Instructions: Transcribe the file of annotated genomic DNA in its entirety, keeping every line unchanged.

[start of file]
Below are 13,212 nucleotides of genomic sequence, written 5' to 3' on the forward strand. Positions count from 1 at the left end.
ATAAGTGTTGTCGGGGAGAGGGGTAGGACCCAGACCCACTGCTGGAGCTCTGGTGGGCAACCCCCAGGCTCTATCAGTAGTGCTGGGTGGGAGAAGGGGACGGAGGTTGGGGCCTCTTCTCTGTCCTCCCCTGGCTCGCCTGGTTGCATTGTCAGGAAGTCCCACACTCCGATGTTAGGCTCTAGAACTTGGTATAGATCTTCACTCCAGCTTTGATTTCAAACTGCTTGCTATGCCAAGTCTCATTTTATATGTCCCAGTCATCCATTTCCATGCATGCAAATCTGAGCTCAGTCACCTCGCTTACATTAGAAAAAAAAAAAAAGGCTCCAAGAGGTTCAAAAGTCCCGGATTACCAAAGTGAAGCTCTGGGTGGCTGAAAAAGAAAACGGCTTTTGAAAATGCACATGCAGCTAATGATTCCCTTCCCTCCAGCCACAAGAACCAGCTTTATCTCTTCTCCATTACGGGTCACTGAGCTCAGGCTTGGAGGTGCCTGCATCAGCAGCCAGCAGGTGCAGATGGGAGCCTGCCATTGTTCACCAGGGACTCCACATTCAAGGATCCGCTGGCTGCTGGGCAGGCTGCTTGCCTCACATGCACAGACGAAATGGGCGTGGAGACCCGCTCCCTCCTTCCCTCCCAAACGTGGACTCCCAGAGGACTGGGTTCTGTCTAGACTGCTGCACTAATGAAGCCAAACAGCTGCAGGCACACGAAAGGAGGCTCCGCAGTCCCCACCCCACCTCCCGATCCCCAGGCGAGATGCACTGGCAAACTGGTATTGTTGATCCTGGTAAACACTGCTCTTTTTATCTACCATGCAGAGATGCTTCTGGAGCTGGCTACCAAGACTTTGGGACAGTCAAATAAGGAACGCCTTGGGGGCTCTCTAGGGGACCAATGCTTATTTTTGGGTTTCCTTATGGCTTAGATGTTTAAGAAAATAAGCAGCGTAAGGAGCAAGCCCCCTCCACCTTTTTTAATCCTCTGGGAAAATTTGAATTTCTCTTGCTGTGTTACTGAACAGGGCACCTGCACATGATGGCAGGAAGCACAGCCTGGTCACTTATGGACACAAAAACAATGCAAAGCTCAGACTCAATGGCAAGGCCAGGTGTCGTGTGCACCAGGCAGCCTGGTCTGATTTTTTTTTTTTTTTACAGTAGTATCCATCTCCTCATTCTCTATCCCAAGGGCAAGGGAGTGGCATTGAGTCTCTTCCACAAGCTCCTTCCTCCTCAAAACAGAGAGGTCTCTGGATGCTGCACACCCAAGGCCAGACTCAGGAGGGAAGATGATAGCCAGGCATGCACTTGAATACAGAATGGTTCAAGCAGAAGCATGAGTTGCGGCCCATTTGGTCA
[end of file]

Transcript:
Below are 13,212 nucleotides of genomic sequence, written 5' to 3' on the forward strand. Positions count from 1 at the left end.
ATAAGTGTTGTCGGGGAGAGGGGTAGGACCCAGACCCACTGCTGGAGCTCTGGTGGGCAACCCCCAGGCTCTATCAGTAGTGCTGGGTGGGAGAAGGGGACGGAGGTTGGGGCCTCTTCTCTGTCCTCCCCTGGCTCGCCTGGTTGCATTGTCAGGAAGTCCCACACTCCGATGTTAGGCTCTAGAACTTGGTATAGATCTTCACTCCAGCTTTGATTTCAAACTGCTTGCTATGCCAAGTCTCATTTTATATGTCCCAGTCATCCATTTCCATGCATGCAAATCTGAGCTCAGTCACCTCGCTTACATTAGAAAAAAAAAAAAAGGCTCCAAGAGGTTCAAAAGTCCCGGATTACCAAAGTGAAGCTCTGGGTGGCTGAAAAAGAAAACGGCTTTTGAAAATGCACATGCAGCTAATGATTCCCTTCCCTCCAGCCACAAGAACCAGCTTTATCTCTTCTCCATTACGGGTCACTGAGCTCAGGCTTGGAGGTGCCTGCATCAGCAGCCAGCAGGTGCAGATGGGAGCCTGCCATTGTTCACCAGGGACTCCACATTCAAGGATCCGCTGGCTGCTGGGCAGGCTGCTTGCCTCACATGCACAGACGAAATGGGCGTGGAGACCCGCTCCCTCCTTCCCTCCCAAACGTGGACTCCCAGAGGACTGGGTTCTGTCTAGACTGCTGCACTAATGAAGCCAAACAGCTGCAGGCACACGAAAGGAGGCTCCGCAGTCCCCACCCCACCTCCCGATCCCCAGGCGAGATGCACTGGCAAACTGGTATTGTTGATCCTGGTAAACACTGCTCTTTTTATCTACCATGCAGAGATGCTTCTGGAGCTGGCTACCAAGACTTTGGGACAGTCAAATAAGGAACGCCTTGGGGGCTCTCTAGGGGACCAATGCTTATTTTTGGGTTTCCTTATGGCTTAGATGTTTAAGAAAATAAGCAGCGTAAGGAGCAAGCCCCCTCCACCTTTTTTAATCCTCTGGGAAAATTTGAATTTCTCTTGCTGTGTTACTGAACAGGGCACCTGCACATGATGGCAGGAAGCACAGCCTGGTCACTTATGGACACAAAAACAATGCAAAGCTCAGACTCAATGGCAAGGCCAGGTGTCGTGTGCACCAGGCAGCCTGGTCTGATTTTTTTTTTTTTTTACAGTAGTATCCATCTCCTCATTCTCTATCCCAAGGGCAAGGGAGTGGCATTGAGTCTCTTCCACAAGCTCCTTCCTCCTCAAAACAGAGAGGTCTCTGGATGCTGCACACCCAAGGCCAGACTCAGGAGGGAAGATGATAGCCAGGCATGCACTTGAATACAGAATGGTTCAAGCAGAAGCATGAGTTGCGGCCCATTTGGTCA